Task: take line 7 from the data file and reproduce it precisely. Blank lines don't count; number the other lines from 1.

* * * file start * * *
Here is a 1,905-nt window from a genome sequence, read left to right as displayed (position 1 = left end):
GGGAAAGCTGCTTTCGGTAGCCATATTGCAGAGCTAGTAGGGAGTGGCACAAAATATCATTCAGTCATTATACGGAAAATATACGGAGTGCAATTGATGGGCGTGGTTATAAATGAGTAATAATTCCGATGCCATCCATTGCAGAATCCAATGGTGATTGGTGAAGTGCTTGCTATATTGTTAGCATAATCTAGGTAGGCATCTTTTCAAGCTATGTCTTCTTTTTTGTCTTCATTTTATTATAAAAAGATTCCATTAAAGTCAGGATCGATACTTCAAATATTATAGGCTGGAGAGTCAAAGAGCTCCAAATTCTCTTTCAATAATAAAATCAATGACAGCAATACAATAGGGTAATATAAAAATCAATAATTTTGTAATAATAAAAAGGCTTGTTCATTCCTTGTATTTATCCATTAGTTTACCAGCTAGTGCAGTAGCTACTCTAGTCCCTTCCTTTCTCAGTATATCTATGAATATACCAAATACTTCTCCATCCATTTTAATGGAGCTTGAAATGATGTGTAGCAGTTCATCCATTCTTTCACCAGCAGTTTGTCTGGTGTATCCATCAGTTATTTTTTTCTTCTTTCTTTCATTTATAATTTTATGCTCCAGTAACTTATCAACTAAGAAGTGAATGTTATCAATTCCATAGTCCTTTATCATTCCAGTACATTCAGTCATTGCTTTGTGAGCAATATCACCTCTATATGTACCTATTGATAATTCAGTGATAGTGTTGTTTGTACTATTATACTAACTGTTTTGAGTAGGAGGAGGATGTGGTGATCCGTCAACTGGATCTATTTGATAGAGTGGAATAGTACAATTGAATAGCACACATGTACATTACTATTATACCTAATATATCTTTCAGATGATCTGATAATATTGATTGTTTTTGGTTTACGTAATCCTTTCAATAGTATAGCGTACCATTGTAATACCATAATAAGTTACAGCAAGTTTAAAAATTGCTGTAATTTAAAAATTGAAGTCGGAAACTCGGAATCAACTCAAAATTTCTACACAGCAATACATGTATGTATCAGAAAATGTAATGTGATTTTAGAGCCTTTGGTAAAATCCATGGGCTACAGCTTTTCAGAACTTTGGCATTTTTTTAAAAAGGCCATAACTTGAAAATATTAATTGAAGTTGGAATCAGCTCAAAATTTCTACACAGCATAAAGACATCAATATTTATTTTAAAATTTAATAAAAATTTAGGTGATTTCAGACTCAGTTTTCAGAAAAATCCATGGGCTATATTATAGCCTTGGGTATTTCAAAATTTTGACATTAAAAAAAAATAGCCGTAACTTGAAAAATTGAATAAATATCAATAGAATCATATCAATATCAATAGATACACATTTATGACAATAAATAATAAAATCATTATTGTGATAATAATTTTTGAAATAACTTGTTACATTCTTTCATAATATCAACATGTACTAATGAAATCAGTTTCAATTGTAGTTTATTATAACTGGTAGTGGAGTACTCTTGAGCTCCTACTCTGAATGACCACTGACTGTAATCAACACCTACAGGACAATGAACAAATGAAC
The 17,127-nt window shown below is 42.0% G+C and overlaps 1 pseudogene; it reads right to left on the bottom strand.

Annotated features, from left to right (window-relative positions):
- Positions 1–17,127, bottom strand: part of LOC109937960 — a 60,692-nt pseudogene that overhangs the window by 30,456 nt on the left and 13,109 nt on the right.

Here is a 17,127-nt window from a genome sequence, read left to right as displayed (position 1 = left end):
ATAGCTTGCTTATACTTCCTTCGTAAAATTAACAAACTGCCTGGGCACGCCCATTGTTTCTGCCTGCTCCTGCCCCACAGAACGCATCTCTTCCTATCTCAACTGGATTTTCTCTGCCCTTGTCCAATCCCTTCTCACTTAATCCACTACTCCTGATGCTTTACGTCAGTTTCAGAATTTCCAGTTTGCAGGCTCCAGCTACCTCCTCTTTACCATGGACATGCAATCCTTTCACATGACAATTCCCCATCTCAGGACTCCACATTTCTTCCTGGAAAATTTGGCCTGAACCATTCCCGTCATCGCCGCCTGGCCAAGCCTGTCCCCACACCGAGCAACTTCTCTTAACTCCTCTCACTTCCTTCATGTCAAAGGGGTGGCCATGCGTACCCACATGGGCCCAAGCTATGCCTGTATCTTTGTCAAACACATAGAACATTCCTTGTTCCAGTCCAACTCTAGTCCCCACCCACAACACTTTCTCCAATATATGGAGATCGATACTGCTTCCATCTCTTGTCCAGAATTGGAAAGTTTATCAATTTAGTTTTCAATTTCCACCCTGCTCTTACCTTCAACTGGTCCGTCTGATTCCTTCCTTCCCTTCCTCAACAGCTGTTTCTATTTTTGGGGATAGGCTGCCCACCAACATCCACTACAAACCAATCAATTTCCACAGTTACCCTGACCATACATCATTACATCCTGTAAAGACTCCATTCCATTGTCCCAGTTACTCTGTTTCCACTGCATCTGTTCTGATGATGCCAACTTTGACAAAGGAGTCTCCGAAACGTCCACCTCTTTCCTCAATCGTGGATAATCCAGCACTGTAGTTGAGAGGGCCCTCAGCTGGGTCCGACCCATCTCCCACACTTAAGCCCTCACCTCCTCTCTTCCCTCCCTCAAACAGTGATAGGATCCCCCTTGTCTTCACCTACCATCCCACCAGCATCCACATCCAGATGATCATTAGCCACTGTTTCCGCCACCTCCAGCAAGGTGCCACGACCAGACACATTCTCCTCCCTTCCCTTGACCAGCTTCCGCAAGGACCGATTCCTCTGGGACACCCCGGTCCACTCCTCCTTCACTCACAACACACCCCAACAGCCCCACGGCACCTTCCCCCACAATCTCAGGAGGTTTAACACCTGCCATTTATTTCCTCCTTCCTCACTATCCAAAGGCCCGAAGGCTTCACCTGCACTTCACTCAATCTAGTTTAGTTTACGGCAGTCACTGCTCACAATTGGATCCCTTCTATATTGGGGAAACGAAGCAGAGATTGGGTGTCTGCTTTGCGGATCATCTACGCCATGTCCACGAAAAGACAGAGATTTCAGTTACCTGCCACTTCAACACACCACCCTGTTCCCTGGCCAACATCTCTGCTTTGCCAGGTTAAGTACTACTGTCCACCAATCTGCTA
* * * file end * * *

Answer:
ATAGCTTGCTTATACTTCCTTCGTAAAATTAACAAACTGCCTGGGCACGCCCATTGTTTCTGCCTGCTCCTGCCCCACAGAACGCATCTCTTCCTATCTCAACTGGATTTTCTCTGCCCTTGTCCAATCCCTTCTCACTTAATCCACTACTCCTGATGCTTTACGTCAGTTTCAGAATTTCCAGTTTGCAGGCTCCAGCTACCTCCTCTTTACCATGGACATGCAATCCTTTCACATGACAATTCCCCATCTCAGGACTCCACATTTCTTCCTGGAAAATTTGGCCTGAACCATTCCCGTCATCGCCGCCTGGCCAAGCCTGTCCCCACACCGAGCAACTTCTCTTAACTCCTCTCACTTCCTTCATGTCAAAGGGGTGGCCATGCGTACCCACATGGGCCCAAGCTATGCCTGTATCTTTGTCAAACACATAGAACATTCCTTGTTCCAGTCCAACTCTAGTCCCCACCCACAACACTTTCTCCAATATATGGAGATCGATACTGCTTCCATCTCTTGTCCAGAATTGGAAAGTTTATCAATTTAGTTTTCAATTTCCACCCTGCTCTTACCTTCAACTGGTCCGTCTGATTCCTTCCTTCCCTTCCTCAACAGCTGTTTCTATTTTTGGGGATAGGCTGCCCACCAACATCCACTACAAACCAATCAATTTCCACAGTTACCCTGACCATACATCATTACATCCTGTAAAGACTCCATTCCATTGTCCCAGTTACTCTGTTTCCACTGCATCTGTTCTGATGATGCCAACTTTGACAAAGGAGTCTCCGAAACGTCCACCTCTTTCCTCAATCGTGGATAATCCAGCACTGTAGTTGAGAGGGCCCTCAGCTGGGTCCGACCCATCTCCCACACTTAAGCCCTCACCTCCTCTCTTCCCTCCCTCAAACAGTGATAGGATCCCCCTTGTCTTCACCTACCATCCCACCAGCATCCACATCCAGATGATCATTAGCCACTGTTTCCGCCACCTCCAGCAAGGTGCCACGACCAGACACATTCTCCTCCCTTCCCTTGACCAGCTTCCGCAAGGACCGATTCCTCTGGGACACCCCGGTCCACTCCTCCTTCACTCACAACACACCCCAACAGCCCCACGGCACCTTCCCCCACAATCTCAGGAGGTTTAACACCTGCCATTTATTTCCTCCTTCCTCACTATCCAAAGGCCCGAAGGCTTCACCTGCACTTCACTCAATCTAGTTTAGTTTACGGCAGTCACTGCTCACAATTGGATCCCTTCTATATTGGGGAAACGAAGCAGAGATTGGGTGTCTGCTTTGCGGATCATCTACGCCATGTCCACGAAAAGACAGAGATTTCAGTTACCTGCCACTTCAACACACCACCCTGTTCCCTGGCCAACATCTCTGCTTTGCCAGGTTAAGTACTACTGTCCACCAATCTGCTA